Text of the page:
V. Besso Z"L
writer, lecturer, researcher and bibliographer - a scholar who had
dedicated his life to the pursuit of Sephardic studies."
V. Besso was born in Salonica, and received his early education at the
Salonica Altshek Institute de Commerce, and at the College St. Jean
Baptiste de la Salle. After the death of both parents, young Henry followed
his older brother to New York City. Here he found work with an import-export
firm, quickly becoming the assistant manager in charge of exports to
Latin America, Spain and the Philippines.
a commercial career helped Besso provide a comfortable living for his
wife and son, it did not satisfy his craving for knowledge. While he
worked during the days, he attended evening classes and studied late
into the night, earning his B.A. degree from New York City College in
1931, and his M.A. from Columbia University Graduate School in 1935.
firm closed during the Depression, and Besso qualified for a position
in the federal project called WPA (Works
Progress Administration). He was placed in the New York Adult Education
Program, teaching French and Spanish, but was soon supervising and training
other teachers. In 1940, he was transferred to Washington, DC to train
Air Force and Naval officers as well as US government officials, in
preparation for their special overseas missions. This assignment led
to his becoming a research analyst and speechwriter for the Voice of
America (VOA), and for decades he was to connected with that federal
organization in its Washington offices.
after WWII, Besso was sent to Europe to again instruct military personnel
in French and Spanish. While abroad he was invited to lecture at a number
of universities in France and in Spain, and his writing in the field
of Hispanic and Judeo-Spanish linguistics, history and culture made
him a well known in academic circles in his field. In his later years,
his extensive scholarly contributions were acknowledged by the Instituto
Arias Montano of Madrid, and the Hispanic Institute of Columbia University,
and he received several scholarly honors. In 1963, he researched, edited
and published a listing of 289 Judeo-Spanish
works he uncovered at the Library of Congress in Washington, DC. To
this day, his work, Ladino Books in the Library of Congress - A Bibliography,
is still considered one of the definitive bibliographic listings of
the world's great collections of Judeo-Spanish literature.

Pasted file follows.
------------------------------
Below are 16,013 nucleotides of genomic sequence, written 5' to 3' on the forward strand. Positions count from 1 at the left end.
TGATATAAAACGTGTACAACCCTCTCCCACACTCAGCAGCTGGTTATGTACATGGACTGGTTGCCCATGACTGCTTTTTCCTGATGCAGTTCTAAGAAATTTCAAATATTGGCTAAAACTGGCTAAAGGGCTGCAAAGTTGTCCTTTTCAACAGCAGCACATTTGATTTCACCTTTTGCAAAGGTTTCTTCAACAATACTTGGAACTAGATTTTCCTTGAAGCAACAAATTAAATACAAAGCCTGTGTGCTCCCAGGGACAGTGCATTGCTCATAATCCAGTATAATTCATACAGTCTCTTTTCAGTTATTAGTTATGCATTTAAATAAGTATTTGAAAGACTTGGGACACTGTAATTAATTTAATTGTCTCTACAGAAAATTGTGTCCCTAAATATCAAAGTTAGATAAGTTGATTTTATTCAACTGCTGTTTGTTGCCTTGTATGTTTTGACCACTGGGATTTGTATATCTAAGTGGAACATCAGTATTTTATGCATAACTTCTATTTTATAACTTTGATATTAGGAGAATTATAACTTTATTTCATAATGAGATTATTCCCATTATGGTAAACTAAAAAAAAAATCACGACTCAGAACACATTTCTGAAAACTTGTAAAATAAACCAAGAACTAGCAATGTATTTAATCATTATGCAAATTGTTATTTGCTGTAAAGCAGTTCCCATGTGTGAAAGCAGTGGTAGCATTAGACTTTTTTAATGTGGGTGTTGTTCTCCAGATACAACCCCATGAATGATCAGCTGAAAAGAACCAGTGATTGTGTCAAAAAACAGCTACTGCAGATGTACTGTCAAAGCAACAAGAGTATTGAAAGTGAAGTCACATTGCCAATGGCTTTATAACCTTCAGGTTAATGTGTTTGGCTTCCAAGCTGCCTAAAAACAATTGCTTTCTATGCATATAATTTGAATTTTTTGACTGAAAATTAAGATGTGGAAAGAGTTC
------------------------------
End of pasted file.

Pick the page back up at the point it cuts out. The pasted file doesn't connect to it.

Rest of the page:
important as Sephardic scholarship and studies was to Besso, he also
took part in its communal life. For many years, Besso was an active
member of the Sephardic Jewish Brotherhood of America, taking
a special interest in the establishment of the Brotherhood Scholarship
Fund. He also served for a time as Executive Director of the American
Branch of the World Sephardi Federation. In 1967 he became one of
the founders of the American Society of Sephardic Studies at
Yeshiva University in New York. During these years he continued to find
time to write, to travel and to lecture, dedicating himself to the culture
and language of the Spanish Jews. He remained busy for many decades
in the field of both Spanish and Sephardic studies.
all the accolades and tributes Besso had received, perhaps the most
heartfelt was the one he received on the eve of his retirement in 1976.
This honor came not from any academic institution or society, but from
within the Sephardic community. The Foundation for the Advancement
of Sephardic Studies and Culture devoted its Tract XI to
Henry Besso - teacher, writer, lecturer, researcher and bibliographer
- a scholar who had dedicated his life to the pursuit of Sephardic studies.
Entitled, Study of the Meaning of Ladino, Judezmo and the Spanish-Jewish
Dialect, it included reprints of many of Besso's articles and writings,
with an extensive and thorough bibliography of his works. The volume
was dedicated to Besso - "A most distinguished contemporary scholar,
whose numerous and varied works on Sephardic culture and folklore will
always be remembered."
was still associated with VOA up until the late 1970's when he left
active service, remarried and retired to Florida. Up until his death
in 1993, Besso was still engaged in constant correspondence with rabbis,
scholars and students from various parts of the world who were interested
in Sephardic studies. Besso always extended his assistance most generously,
anxious to do his utmost to pass on to others the fruits of his linguistic
and academic knowledge, as well as his love for his Sephardic heritage.